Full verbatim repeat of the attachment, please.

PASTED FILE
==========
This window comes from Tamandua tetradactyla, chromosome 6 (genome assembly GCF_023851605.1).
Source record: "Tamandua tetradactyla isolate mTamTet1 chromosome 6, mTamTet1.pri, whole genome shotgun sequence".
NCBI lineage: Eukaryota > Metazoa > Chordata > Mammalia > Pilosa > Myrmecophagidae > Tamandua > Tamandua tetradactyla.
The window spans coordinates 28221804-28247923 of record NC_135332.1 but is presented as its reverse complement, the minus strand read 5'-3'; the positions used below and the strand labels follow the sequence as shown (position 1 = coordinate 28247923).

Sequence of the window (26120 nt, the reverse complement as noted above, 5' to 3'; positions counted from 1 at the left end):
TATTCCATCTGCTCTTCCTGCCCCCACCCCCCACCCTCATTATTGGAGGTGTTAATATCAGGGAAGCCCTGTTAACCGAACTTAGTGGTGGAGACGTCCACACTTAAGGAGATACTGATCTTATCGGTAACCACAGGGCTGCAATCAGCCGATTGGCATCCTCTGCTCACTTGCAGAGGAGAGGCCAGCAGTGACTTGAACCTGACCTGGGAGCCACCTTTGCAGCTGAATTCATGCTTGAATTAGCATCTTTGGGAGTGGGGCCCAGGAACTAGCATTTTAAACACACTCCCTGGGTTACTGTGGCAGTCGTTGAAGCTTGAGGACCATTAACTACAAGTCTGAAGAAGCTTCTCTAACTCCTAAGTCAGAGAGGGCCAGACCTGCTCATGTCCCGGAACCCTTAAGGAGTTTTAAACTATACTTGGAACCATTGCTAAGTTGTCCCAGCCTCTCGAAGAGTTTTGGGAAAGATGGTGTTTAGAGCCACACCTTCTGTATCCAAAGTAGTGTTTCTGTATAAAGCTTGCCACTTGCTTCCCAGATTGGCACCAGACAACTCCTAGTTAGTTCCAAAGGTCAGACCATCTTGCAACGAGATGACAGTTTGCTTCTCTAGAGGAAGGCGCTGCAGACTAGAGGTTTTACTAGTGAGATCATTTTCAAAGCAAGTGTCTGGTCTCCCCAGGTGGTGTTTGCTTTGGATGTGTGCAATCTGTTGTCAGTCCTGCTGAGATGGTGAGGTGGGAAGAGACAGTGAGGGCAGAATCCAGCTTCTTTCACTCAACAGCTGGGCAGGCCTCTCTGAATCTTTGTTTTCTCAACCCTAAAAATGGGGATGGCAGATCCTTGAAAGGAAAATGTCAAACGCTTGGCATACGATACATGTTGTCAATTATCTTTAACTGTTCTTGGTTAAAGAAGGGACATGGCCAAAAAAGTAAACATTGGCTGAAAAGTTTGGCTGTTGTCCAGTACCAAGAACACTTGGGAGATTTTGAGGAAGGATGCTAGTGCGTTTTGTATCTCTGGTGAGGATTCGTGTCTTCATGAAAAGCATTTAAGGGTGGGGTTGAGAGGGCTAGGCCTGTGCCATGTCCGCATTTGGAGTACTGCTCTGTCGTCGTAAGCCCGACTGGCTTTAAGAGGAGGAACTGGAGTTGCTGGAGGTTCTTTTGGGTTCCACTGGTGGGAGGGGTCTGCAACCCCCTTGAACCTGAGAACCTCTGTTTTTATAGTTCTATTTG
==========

This window comes from Tamandua tetradactyla, chromosome 6 (genome assembly GCF_023851605.1).
Source record: "Tamandua tetradactyla isolate mTamTet1 chromosome 6, mTamTet1.pri, whole genome shotgun sequence".
NCBI lineage: Eukaryota > Metazoa > Chordata > Mammalia > Pilosa > Myrmecophagidae > Tamandua > Tamandua tetradactyla.
The window spans coordinates 28221804-28247923 of record NC_135332.1 but is presented as its reverse complement, the minus strand read 5'-3'; the positions used below and the strand labels follow the sequence as shown (position 1 = coordinate 28247923).

Sequence of the window (26120 nt, the reverse complement as noted above, 5' to 3'; positions counted from 1 at the left end):
TATTCCATCTGCTCTTCCTGCCCCCACCCCCCACCCTCATTATTGGAGGTGTTAATATCAGGGAAGCCCTGTTAACCGAACTTAGTGGTGGAGACGTCCACACTTAAGGAGATACTGATCTTATCGGTAACCACAGGGCTGCAATCAGCCGATTGGCATCCTCTGCTCACTTGCAGAGGAGAGGCCAGCAGTGACTTGAACCTGACCTGGGAGCCACCTTTGCAGCTGAATTCATGCTTGAATTAGCATCTTTGGGAGTGGGGCCCAGGAACTAGCATTTTAAACACACTCCCTGGGTTACTGTGGCAGTCGTTGAAGCTTGAGGACCATTAACTACAAGTCTGAAGAAGCTTCTCTAACTCCTAAGTCAGAGAGGGCCAGACCTGCTCATGTCCCGGAACCCTTAAGGAGTTTTAAACTATACTTGGAACCATTGCTAAGTTGTCCCAGCCTCTCGAAGAGTTTTGGGAAAGATGGTGTTTAGAGCCACACCTTCTGTATCCAAAGTAGTGTTTCTGTATAAAGCTTGCCACTTGCTTCCCAGATTGGCACCAGACAACTCCTAGTTAGTTCCAAAGGTCAGACCATCTTGCAACGAGATGACAGTTTGCTTCTCTAGAGGAAGGCGCTGCAGACTAGAGGTTTTACTAGTGAGATCATTTTCAAAGCAAGTGTCTGGTCTCCCCAGGTGGTGTTTGCTTTGGATGTGTGCAATCTGTTGTCAGTCCTGCTGAGATGGTGAGGTGGGAAGAGACAGTGAGGGCAGAATCCAGCTTCTTTCACTCAACAGCTGGGCAGGCCTCTCTGAATCTTTGTTTTCTCAACCCTAAAAATGGGGATGGCAGATCCTTGAAAGGAAAATGTCAAACGCTTGGCATACGATACATGTTGTCAATTATCTTTAACTGTTCTTGGTTAAAGAAGGGACATGGCCAAAAAAGTAAACATTGGCTGAAAAGTTTGGCTGTTGTCCAGTACCAAGAACACTTGGGAGATTTTGAGGAAGGATGCTAGTGCGTTTTGTATCTCTGGTGAGGATTCGTGTCTTCATGAAAAGCATTTAAGGGTGGGGTTGAGAGGGCTAGGCCTGTGCCATGTCCGCATTTGGAGTACTGCTCTGTCGTCGTAAGCCCGACTGGCTTTAAGAGGAGGAACTGGAGTTGCTGGAGGTTCTTTTGGGTTCCACTGGTGGGAGGGGTCTGCAACCCCCTTGAACCTGAGAACCTCTGTTTTTATAGTTCTATTTG